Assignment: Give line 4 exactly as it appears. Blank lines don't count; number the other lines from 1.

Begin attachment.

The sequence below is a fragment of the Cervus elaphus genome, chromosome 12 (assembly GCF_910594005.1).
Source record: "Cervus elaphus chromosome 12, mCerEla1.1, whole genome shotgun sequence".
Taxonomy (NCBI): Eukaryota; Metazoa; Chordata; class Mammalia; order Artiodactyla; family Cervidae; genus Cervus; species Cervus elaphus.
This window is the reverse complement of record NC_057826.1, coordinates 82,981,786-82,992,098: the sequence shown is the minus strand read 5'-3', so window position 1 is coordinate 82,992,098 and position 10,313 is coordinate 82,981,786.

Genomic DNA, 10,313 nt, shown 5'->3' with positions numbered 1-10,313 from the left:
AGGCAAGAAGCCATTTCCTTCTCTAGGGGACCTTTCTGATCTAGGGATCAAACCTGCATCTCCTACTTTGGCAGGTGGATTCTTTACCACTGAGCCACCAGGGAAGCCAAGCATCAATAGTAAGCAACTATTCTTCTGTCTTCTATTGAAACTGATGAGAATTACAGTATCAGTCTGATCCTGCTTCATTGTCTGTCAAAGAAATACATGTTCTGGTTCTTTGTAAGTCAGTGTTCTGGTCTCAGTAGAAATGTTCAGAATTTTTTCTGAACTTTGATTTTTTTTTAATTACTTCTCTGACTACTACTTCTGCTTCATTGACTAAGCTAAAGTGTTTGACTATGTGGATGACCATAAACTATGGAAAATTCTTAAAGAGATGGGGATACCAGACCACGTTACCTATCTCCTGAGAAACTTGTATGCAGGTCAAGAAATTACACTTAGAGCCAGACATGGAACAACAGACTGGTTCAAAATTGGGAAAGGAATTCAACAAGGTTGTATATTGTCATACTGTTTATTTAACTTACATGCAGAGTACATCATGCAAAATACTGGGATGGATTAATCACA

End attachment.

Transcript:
This window is the reverse complement of record NC_057826.1, coordinates 82,981,786-82,992,098: the sequence shown is the minus strand read 5'-3', so window position 1 is coordinate 82,992,098 and position 10,313 is coordinate 82,981,786.